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    Texas Takes a Positive Step for A&E Standard of Care

    Colleen Palmer, A&E Risk Manager

    There is great news from Texas for architects and engineers regarding the professional standard of care.  As of September 1, 2021, Chapter 130.0021 of the Texas Civil Practice and Remedies Code appropriately defines the standard of care for architects and engineers.  The Code states that a contract related to the construction or repair of an improvement to real property “must require that the architectural or engineering services be performed with the professional skill and care ordinarily provided by competent architects or engineers practicing under the same or similar circumstances and professional license.”  This is consistent with the common law standard of care and industry standard agreements.  Importantly, the Code prohibits parties from contractually requiring a “different” (i.e., higher) standard of care and any such different standard of care provision “is void and unenforceable”.  Sec. 130.0021(b)(1).

    Interestingly, the Code “applies to the performance of the architectural or engineering services” which raises the question as to whether the protections apply to other design professionals.  Sec. 130.0021(b)(2). Despite this progress in Texas law, architects and engineers must continue to diligently monitor and negotiate their contracts and should not rely solely on the Texas Code to shield them from bad contract language.  While the Code should provide protection against onerous standard of care language, the Code may be revised in the future, possibly resulting in less protection at the time a claim is made.  There is often a 2-3 year time gap between the execution of a professional services agreement and a claim on a project.  The current law may not be the law in effect at the time of a claim and, therefore, may not protect an architect or engineer against a poorly drafted standard of care provision with the same vigour as the current law.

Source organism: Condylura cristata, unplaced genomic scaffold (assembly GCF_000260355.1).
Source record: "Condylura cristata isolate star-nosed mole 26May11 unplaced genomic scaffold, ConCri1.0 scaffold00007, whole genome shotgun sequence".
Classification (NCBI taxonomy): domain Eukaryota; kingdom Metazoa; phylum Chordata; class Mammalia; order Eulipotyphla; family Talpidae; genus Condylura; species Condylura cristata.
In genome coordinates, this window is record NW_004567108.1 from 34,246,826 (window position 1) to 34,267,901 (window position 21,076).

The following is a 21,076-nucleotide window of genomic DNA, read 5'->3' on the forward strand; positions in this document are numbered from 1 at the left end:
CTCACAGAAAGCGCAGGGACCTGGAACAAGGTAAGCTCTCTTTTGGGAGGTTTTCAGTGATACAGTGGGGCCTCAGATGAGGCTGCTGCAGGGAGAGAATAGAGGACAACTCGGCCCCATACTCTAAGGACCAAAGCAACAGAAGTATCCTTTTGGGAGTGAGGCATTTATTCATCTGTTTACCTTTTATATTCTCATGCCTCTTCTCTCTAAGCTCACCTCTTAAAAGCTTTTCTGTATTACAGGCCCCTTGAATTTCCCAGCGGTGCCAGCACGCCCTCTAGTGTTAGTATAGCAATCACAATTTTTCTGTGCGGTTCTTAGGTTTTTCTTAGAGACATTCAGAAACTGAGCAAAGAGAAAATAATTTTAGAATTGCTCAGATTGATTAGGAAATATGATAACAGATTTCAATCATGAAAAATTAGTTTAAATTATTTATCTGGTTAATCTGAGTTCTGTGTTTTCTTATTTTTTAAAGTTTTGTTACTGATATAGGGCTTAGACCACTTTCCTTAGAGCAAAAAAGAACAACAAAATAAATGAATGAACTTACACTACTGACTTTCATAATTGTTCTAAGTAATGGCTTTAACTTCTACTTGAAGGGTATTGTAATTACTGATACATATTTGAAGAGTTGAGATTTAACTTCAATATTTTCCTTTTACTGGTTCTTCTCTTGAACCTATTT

Architects and engineers should be encouraged by the Texas Code, but should not let down their guard when negotiating their contracts.  As noted by Attorney Matthew Ryan, partner at Allensworth in Austin, Texas: “By itself, this is a very good development for design professionals in Texas, snuffing out the possibility of a higher (and possibly uninsurable) standard of care—but the careful practitioner will look to the much broader available toolkit of contractual clauses that can help dramatically limit exposure to claims.”
    For additional risk management resources, click here to visit the Beazley A&E Risk Management Website.

    About the author:

    Colleen joined Beazley in December 2007 as an A&E Risk Manager and is based in the New York office. Before joining Beazley, Colleen was a practicing attorney in Boston, MA, where she focused on assisting architects and engineers. She specialized in providing risk management services to design professionals on a nationwide basis, including conducting risk management seminars and advising on contractual issues. Colleen earned her Bachelor of Science degree in Biology from Cornell University and her Juris Doctor, cum laude, from the University of Miami School of Law.

    Colleen Palmer
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